— Glen Peters (@Peters_Glen) December 7, 2019
Username: Glen Peters
Twitter handle: @Peters_Glen
9. Thomas Hillig’s tweet on innovation in renewables
Dr Thomas Hillig, creator of THEnergy, tweeted on innovations in renewables. He predicts that renewable energy will have multiple applications, but niche ones will become important. He also mentions that redeployability will be an important factor in achieving greater value and profits, with inflatable wind turbines being a near possibility.
There will still be many mainstream #renewableenergy applications. But niche applications will become more important. For example, redeployability will be a factor. Will we see inflatable #wind turbines in the future? What do you think? #innovationpic.twitter.com/o1J3QMPkgu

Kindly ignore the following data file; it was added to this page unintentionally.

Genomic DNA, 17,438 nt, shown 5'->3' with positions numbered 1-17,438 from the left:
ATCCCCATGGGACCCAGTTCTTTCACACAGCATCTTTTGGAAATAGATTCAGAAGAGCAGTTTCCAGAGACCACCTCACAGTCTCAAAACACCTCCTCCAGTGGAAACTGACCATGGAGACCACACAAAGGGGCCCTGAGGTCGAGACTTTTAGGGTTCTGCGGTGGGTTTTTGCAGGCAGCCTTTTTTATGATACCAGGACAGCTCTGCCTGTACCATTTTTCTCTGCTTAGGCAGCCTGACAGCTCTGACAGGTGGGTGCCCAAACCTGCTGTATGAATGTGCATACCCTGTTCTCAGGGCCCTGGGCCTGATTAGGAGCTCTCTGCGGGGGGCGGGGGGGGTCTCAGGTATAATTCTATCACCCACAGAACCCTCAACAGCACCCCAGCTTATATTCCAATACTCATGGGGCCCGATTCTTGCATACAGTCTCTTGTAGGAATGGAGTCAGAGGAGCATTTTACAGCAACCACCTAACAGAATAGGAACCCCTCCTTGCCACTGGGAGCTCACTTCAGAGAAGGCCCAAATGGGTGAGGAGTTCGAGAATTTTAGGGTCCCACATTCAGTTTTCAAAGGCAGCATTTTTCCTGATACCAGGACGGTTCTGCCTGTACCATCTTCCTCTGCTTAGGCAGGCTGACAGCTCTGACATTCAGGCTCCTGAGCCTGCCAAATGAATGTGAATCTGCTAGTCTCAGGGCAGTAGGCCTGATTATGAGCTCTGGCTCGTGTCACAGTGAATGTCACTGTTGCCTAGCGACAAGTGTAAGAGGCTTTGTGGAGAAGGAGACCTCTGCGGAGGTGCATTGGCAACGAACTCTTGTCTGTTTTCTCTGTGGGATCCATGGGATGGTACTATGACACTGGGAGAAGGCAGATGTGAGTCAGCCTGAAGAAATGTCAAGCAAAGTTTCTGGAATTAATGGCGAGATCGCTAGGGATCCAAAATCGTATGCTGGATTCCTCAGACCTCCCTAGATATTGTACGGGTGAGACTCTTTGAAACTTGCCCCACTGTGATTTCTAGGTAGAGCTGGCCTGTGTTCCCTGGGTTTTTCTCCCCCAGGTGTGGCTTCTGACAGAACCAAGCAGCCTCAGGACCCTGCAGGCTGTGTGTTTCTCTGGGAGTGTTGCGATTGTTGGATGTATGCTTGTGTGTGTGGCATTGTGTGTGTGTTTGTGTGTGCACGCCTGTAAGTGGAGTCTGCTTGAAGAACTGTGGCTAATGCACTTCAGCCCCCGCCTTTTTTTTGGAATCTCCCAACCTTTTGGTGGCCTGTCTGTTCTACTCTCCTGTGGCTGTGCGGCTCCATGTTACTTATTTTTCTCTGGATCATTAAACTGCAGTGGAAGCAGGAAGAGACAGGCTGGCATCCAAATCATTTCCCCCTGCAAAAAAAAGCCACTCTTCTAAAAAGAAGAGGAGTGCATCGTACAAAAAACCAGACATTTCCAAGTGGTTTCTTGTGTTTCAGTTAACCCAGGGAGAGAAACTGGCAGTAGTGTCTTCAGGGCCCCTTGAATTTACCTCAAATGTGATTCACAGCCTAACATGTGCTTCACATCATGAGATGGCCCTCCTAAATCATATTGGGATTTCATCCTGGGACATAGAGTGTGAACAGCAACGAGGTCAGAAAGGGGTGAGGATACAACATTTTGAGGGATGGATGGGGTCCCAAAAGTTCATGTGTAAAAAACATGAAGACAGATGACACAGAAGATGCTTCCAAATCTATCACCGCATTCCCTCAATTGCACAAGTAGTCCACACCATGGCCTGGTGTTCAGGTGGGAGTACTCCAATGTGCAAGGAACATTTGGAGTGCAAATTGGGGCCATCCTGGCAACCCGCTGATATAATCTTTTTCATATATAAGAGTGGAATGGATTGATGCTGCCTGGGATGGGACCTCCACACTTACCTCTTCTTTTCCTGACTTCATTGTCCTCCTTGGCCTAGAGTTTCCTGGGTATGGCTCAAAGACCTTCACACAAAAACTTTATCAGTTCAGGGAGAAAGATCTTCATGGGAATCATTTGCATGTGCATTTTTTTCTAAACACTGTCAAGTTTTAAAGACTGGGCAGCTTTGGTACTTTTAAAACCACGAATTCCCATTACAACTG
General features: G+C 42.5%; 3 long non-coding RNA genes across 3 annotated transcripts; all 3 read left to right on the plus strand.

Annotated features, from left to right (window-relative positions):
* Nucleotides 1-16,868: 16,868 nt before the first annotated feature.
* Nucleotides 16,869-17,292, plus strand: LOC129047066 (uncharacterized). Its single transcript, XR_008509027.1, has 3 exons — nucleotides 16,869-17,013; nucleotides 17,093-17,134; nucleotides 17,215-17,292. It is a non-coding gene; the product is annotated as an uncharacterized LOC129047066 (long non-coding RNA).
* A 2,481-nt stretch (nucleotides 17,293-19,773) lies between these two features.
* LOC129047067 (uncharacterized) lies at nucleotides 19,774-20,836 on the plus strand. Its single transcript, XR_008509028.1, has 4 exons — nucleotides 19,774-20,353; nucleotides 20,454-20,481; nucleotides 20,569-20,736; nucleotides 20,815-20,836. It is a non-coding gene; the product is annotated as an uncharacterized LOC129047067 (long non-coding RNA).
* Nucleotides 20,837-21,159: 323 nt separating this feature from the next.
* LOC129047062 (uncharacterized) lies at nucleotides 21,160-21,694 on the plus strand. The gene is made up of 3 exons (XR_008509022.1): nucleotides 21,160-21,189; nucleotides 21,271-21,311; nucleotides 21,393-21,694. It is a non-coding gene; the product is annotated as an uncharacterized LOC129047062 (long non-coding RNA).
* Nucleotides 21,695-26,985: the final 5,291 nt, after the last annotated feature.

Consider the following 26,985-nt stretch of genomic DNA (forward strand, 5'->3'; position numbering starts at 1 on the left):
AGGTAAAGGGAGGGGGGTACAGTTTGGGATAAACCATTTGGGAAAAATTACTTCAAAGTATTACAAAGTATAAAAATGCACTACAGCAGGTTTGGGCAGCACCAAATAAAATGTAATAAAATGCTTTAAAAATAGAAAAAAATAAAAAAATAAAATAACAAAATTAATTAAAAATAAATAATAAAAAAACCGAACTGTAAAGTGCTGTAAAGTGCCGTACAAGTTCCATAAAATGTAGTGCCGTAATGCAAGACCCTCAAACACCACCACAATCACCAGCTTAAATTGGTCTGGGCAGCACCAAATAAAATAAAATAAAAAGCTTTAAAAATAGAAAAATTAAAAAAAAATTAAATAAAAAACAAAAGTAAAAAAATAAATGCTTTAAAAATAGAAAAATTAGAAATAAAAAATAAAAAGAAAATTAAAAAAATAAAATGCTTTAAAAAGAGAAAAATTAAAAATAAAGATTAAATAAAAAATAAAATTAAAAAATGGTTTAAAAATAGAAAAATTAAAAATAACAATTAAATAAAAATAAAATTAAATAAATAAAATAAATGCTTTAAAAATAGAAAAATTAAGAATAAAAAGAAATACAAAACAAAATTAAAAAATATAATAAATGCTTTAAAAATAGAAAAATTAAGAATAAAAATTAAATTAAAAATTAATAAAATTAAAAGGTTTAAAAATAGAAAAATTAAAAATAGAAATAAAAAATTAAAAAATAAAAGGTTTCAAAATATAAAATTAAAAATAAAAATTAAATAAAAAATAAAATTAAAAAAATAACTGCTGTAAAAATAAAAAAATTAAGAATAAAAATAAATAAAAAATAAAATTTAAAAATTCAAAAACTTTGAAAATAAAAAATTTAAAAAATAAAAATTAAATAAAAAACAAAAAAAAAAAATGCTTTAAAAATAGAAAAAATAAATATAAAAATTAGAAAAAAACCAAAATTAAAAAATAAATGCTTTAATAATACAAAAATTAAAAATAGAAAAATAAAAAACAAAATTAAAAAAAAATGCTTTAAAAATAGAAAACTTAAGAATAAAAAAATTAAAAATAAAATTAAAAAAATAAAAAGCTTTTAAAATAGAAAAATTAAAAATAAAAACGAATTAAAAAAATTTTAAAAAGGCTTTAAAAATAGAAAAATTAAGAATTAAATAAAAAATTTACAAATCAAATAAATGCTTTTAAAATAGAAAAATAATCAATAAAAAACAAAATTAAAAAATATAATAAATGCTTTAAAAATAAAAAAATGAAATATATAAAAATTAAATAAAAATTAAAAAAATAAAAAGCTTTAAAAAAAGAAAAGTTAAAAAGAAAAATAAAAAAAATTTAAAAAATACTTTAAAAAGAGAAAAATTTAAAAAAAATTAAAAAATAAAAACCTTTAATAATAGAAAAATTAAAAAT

— Dr Thomas Hillig #️⃣#Sustainability #Energy #Solar (@THEnergyNet) December 16, 2019
Username: Dr Thomas Hillig
Twitter handle: @THEnergyNet
10. Sammy Roth’s tweet on the importance of decolonisation
Sammy Roth, an energy reporter, shared an article on how nations are focused on utilising land for growing wind and solar energy, but ignoring that the land belongs to the indigenous people. He shared an interview with Estes, a professor and organiser of the indigenous resistance organisation, to convey technological and scientific progress in the face of problems associated with land acknowledgments.
He emphasises that it is as important to talk about displaced communities, as it about carbon-free economies and the end of fossil fuels.
.@nick_w_estes: "The Red Deal says that if we’re going to imagine carbon-free economies and the end of fossil fuels, then we also have to talk about decolonization. How are we going to build wind turbines but not give the land back to Indigenous people?" https://t.co/r1ejdzdSl2
— Sammy Roth (@Sammy_Roth) December 28, 2019
Username: Sammy Roth
Twitter handle: @Sammy_Roth